A Topeka woman kidnapped last December along with two neighbors who later were shot to death in rural Douglas County described the ordeal this morning during a preliminary hearing for a man charged with the murders.
Verne Horne, 69, testified that she stared down the man, Tyrone Baker, and was able to escape after he took her and the other Topekans to a northeast Douglas County location and told them at gunpoint to lie face down on the ground.
"I sat down," she testified. "I told him that I was sorry . . . but whatever happened to me, I had to see his face. He had his gun, he checked the cylinder and he pointed it at me. I said to Mr. Baker . . . that he was a young man; that if he killed us he would be a murderer; that if he killed us he would spend the rest of his life running and being hunted."
Instead of pulling the trigger, Mrs. Horne testified, Baker left the area. After he left, she testified, she told her neighbors to hide and then she ran for help.
The next day, Dec. 5, the bodies of her neighbors, Lester Haley, 87, and his wife, Nancy, 69, were found about five miles northeast of Lecompton.
BAKER, 20, is charged in Douglas County District Court with two counts of first-degree murder and other felony charges, including aggravated kidnapping, in connection with the incident. Mrs. Horne's testimony was the first in Baker's Douglas County preliminary hearing, which will determine whether he should stand trial on the charges.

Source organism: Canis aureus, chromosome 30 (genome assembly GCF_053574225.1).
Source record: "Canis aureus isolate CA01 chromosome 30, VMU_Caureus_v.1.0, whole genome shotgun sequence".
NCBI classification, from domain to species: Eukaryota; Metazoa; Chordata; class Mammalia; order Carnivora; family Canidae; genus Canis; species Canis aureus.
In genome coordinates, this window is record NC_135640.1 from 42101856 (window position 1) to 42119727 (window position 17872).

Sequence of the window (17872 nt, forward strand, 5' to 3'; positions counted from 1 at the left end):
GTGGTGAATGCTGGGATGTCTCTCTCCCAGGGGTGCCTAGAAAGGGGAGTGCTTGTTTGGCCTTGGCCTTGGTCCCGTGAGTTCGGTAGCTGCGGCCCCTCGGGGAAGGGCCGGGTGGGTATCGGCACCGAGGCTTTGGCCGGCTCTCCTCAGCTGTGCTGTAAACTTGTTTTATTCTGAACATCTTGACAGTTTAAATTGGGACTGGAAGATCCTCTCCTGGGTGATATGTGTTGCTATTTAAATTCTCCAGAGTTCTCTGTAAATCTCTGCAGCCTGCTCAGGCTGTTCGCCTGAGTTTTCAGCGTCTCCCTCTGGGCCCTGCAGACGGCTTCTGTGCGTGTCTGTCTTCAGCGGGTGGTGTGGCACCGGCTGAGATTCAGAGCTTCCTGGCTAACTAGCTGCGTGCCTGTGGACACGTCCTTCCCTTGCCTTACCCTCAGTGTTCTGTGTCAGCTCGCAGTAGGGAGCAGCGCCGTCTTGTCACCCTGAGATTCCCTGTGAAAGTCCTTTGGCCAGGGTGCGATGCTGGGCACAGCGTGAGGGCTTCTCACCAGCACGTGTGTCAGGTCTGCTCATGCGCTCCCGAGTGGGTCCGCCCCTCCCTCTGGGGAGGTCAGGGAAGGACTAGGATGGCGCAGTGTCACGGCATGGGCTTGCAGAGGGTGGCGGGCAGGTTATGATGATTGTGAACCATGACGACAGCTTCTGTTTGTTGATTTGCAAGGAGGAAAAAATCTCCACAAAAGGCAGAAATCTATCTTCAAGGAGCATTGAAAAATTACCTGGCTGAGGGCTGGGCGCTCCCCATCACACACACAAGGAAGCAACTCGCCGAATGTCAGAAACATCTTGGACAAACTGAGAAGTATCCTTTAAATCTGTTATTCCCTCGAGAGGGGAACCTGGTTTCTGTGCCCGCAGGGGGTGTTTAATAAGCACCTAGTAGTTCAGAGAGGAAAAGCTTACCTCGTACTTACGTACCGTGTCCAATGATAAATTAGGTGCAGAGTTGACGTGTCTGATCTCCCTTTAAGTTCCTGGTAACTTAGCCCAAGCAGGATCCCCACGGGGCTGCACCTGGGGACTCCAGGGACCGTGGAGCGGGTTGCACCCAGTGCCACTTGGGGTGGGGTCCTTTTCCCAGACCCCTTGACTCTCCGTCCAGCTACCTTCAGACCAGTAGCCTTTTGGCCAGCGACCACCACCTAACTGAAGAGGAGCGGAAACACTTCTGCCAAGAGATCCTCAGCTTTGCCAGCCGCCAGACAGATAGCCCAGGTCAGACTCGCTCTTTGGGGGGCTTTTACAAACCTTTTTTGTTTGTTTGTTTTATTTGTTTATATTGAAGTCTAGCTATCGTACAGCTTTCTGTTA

A Shawnee County District Court jury already has found Baker guilty of first-degree murder and other felony charges in the Dec. 3 death of Ida Mae Dougherty, 72, Topeka. He was given the maximum possible sentence in the crimes, including life imprisonment for the murder.
Authorities allege that Baker and his girlfriend, Lisa Pfannenstiel, 18, broke into Mrs. Dougherty's house Dec. 3 and suffocated the elderly woman by wrapping duct tape around her head. The two then dumped the woman's body in northeast Douglas County and returned to her home, where they spent the night.
Today, Mrs. Horne testified that she and the Haleys went to Mrs. Dougherty's home Dec. 4 to check on her after noticing she hadn't picked up her morning newspaper.
As they searched Mrs. Dougherty's house, Mrs. Horne testified, they entered a guest room and saw Baker, who was armed with a pistol.
Mrs. Horne testified that Baker then marched her and the Haleys into Mrs. Dougherty's car at gunpoint.
BAKER DROVE the three through Topeka and onto Douglas County Road 2190N, also known as River Road.
Baker stopped on River Road and ordered his captives out of the car, Mrs. Horne testified, but when he heard another vehicle approaching, he shouted at them to get back in the car.
After driving a short time, Mrs. Horne said, Baker turned onto a small road and ordered his captives out of the car. He ordered them to walk down the road, which turned into a path, and then told them to stop and lie face down.
Mrs. Horne said that's when she defied Baker. She testified that after she suggested he was not a murderer, he said he did not know whether Mrs. Dougherty was dead. Mrs. Horne said she then encouraged him to check on Mrs. Dougherty. Baker left, and Mrs. Horne ran for help.
Under questioning by Ron Wurtz, Shawnee County public defender who is Baker's attorney, Mrs. Horne testified she did not pick Baker out of a six-man lineup three days after the incident. Instead, she testified, she "focused on" another man who was shorter and not as slender as Baker and never saw Baker.
She testified that she focused on the man because "I thought he could see through my mind. I was terrified."